On Monday, from behind the lectern in the White House briefing room, Press Secretary Kayleigh McEnany doubled down on a weekend retweet from President Donald Trump on CDC COVID-19 data that was so dangerously misleading that Twitter has removed it from the platform.
“The President was referring to new information from the CDC that shows that 94 percent of cases of fatalities were not just COVID alone, there was another comorbidity or extenuating matter, so he was just pointing to those numbers,” she said, adding: “He was highlighting new CDC information that came out that was worth noting.”
What he actually did was retweet the patently untrue assertion of a QAnon supporter that new CDC data contained a bombshell: only six percent of people died from COVID-19 alone, meaning that the death count and fear of the pandemic has been falsely inflated. On Sunday “only 6%” was trending on Twitter.
— 6% Mel Q 🐸 (@littllemel) August 30, 2020
That interpretation of the data is simply wrong, and disregards the fact that in almost all cases, COVID-19 was the underlying cause of death. Epidemiologist Gideon Meyerowitz Katz gave a helpful analogy in a Medium article. If someone had lung cancer, underwent surgery to have part of the lung removed, then died of infection while in the hospital, the immediate cause of death would be the infection — but the underlying cause would be the cancer.
So too with COVID-19. A person could die of pneumonia while being hospitalized for COVID-19, but COVID-19 is still the underlying cause of death. The six percent statistic means that only a relatively small number of people die from COVID-19 without having any secondary conditions develop, or having other health conditions to begin with.
There have also been inconsistencies with how COVID-19 deaths are recorded state to state, and a lack of tests or test-confirmed deaths periodically threw a wrench in the works, making an undercount of COVID-19-caused deaths much more likely than an over-count.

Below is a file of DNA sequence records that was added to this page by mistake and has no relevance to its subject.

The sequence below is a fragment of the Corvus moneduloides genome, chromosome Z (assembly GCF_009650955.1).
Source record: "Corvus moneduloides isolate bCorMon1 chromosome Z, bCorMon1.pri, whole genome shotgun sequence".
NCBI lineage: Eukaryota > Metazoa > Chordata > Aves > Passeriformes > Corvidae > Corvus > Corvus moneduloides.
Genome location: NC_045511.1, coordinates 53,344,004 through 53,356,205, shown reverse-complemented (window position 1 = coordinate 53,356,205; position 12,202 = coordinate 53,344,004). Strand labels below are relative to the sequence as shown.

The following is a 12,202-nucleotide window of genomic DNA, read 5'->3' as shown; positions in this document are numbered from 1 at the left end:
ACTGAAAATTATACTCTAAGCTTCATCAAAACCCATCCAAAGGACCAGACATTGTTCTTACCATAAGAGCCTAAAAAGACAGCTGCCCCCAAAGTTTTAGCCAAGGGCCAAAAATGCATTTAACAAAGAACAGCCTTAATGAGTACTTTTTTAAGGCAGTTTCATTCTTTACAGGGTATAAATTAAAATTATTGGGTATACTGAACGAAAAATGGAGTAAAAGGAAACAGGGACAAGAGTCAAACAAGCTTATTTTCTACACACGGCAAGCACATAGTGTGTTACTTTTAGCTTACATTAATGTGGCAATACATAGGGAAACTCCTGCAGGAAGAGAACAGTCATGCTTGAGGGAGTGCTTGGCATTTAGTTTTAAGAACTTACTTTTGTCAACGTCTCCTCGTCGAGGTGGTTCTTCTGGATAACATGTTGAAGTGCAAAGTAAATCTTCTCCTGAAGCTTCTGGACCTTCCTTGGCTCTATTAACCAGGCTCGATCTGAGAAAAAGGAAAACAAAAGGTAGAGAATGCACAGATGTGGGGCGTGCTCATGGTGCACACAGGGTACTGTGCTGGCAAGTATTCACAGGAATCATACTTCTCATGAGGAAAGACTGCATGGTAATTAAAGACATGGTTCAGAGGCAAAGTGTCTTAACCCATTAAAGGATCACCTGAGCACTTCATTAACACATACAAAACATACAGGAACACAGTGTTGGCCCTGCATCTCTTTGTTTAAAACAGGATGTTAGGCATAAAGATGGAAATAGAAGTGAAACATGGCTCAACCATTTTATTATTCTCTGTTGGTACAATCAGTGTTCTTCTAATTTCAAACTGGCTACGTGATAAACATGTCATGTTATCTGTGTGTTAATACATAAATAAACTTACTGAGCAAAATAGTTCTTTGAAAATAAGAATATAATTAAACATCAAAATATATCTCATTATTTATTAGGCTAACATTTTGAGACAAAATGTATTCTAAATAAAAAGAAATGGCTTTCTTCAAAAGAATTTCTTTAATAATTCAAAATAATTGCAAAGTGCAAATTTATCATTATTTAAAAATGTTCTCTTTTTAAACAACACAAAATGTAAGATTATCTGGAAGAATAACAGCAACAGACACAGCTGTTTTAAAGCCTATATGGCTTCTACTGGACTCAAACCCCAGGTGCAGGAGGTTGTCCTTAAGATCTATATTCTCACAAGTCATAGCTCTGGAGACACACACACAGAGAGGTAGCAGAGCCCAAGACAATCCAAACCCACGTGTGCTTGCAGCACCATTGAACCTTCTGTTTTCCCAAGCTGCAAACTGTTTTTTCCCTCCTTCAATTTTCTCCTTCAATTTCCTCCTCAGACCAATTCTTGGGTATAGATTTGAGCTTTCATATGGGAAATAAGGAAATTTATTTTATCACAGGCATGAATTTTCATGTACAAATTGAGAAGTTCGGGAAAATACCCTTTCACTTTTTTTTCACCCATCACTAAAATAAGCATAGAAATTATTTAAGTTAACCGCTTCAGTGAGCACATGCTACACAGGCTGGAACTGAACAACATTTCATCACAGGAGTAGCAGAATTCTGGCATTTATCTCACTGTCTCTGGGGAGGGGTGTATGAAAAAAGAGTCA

But the fallacy of the claim hasn’t stopped team Trump from parroting it.
Jenna Ellis, senior legal adviser on Trump’s 2020 campaign, wildly took the misinterpretation as proof that “there is no pandemic.”
Pastor @johnmacarthur is absolutely correct to cite CDC’s updated Covid-19 numbers.
There is no pandemic.
— Jenna Ellis (@JennaEllisEsq) August 31, 2020
Supporters from the MAGA fever swamps have been echoing the same line as the campaign and White House.
Diamond and Silk, a Trump-loving YouTube duo who until recently made constant appearances on Fox News, claimed vindication.
We tried to tell y’all!
— Diamond and Silk® (@DiamondandSilk) August 31, 2020
Pastor of Global Vision Bible Church in Tennessee Greg Locke, who has made headlines for his aversion to masked and socially-distanced services, bemoaned to his many social media followers the acquiescence of the sheeple who followed the CDC’s guidelines.
The CDC, yeah the actual CDC had to admit that only 6% of the 170,000 “Covid” deaths were actually due to Covid. ONLY 6%. This whole thing was a set up. Wake up people. It’s craziness. THANK GOD our church never bought into this stupid nonsense!!
— Pastor Greg Locke (@pastorlocke) August 31, 2020
A particularly Trumpian candidate for office took up the party line as well.
Buzz Patterson, a candidate in California’s 7th district who supported QAnon until he didn’t, declared it high time to throw open the doors of business and schools.
So, the CDC revised their total of COVID deaths. Only 6% were specifically due to COVID, the other 94% were due to preexisting/underlying conditions. Feeling pretty duped now? Open our schools, open our businesses, open our churches. Science, right?https://t.co/CWXrOue7bo
— Buzz Patterson for Congress (CA-7) (@BuzzPatterson) August 30, 2020
The newest public exercise in bad faith is just a continuation of Trump’s oft-repeated wish: that the pandemic will go away by itself, and that in the meantime, it’s being overblown by his political enemies.
In reality, the country under his leadership hit its grimmest milestone yet on Monday: over 6 million COVID-19 cases, with more than 183,000 people dead.